Mackenzie Eaglen on “5 Lessons the U.S. Military Learned From the Pandemic”
Today’s guest essayist is my friend Mackenzie Eaglen from the American Enterprise Institute. One of the nation’s top analysts of defense issues, she explores lessons the U.S. military has already learned from the pandemic. (I would suggest they are lessons any organization ought to want to learn.) Importantly, she indicates that in order to benefit from these lessons-learned, they need to be incorporated into the Department of Defense as an institution. Ms. Eaglen has a clear and cogent writing style that I believe Lawfire® readers will find quite engaging. (The photos and illustrations are my ‘adds.’)
5 Lessons the U.S. Military Learned From the Pandemic
Since the Covid-19 pandemic started spreading in the United States, Pentagon leaders have been scrambling to adjust and adapt their three workforces that total four million people. Nearly one million defense civilians and active duty servicemembers are teleworking. Shipbuilders and other defense manufacturers that closed or reduced staff early on in the pandemic are rebuilding their capacity. Commanders are slowly lifting restrictions on troop movement and change of duty station.
The Defense Department as an institution needs to incorporate critical lessons learned from this pandemic to ensure it is more ready to fight through the next infectious disease. Here are five lessons that are already emerging.
U.S. Forces Korea “Safety Bubbles”
While the Pentagon’s early response to Covid-19 suffered from some delays and confusion, U.S. Forces Korea served as a diametric example of an effective military response as the pandemic began to spread. By late January, the Army already recognized that U.S. Forces Korea (USFK) was the gold standard for controlling the virus.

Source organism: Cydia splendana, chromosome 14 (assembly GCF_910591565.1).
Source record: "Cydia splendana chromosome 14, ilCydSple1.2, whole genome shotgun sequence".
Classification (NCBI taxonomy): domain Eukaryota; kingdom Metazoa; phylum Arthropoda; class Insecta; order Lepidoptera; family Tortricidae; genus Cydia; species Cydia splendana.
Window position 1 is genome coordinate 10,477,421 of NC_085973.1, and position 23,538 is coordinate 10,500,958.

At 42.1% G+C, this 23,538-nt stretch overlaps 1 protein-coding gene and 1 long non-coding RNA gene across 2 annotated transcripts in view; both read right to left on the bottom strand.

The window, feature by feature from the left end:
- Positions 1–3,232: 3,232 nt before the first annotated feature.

In March, General Robert Abrams, Commander of USFK, described the early actions that his command took – including setting up a 24/7 operations center to monitor the situation, tracking employees who had travelled through mainland China, raising health protection conditions on post, developing communication plans, requiring self-quarantines, and undertaking additional precautions as the virus spread.
Later, Army Secretary Ryan McCarthy would describe the response of USFK as “the pacing item for the Department.”
Lesson 1: apply best practices faster and uniformly.
Two Ships With Two Very Different Outcomes
The Navy’s handling of the Covid outbreak on the USS Theodore Roosevelt (CVN-71) aircraft carrier and subsequent firing of its captain caused widespread controversy and contributed to doubts about the Pentagon’s initial response. After more than 1,000 sailors on the Roosevelt tested positive for the virus and the ship made an impromptu stop in Guam to disembark and quarantine its crew, one sailor died of complications.
Still, the Navy was able to avoid a similar upheaval in the case of the USS Kidd (DDG-100) by implementing new prevention measures. When heading from Pearl Harbor to the Pacific, the USS Kidd did a short quarantine-in-isolation drill, which proved prescient. When sailors aboard the Kidd tested positive for the coronavirus in April, the Navy was able to provide nearly immediate medical support, conduct testing, and get the ship back to port for additional aid and quarantine. There were no hospitalizations.
Lesson 2: don’t make the same mistake twice.
Socially Distant, Small Group Focused Basic Training
Basic training and boot camp class sizes were dramatically reduced early in the pandemic. As the classes have steadily increased, commanders now test every class member coming in each week. Typically, an average class of 300 to 400 recruits identify one infected person upon entry.
All are pre-screened with questionnaires and thermometers. Those sick are quarantined and treated. As the units move to training and become a “quaran-team,” healthy groups are kept together and outsider interaction is limited. While going through training, such as obstacle courses, they are socially distant when possible and all wear face coverings.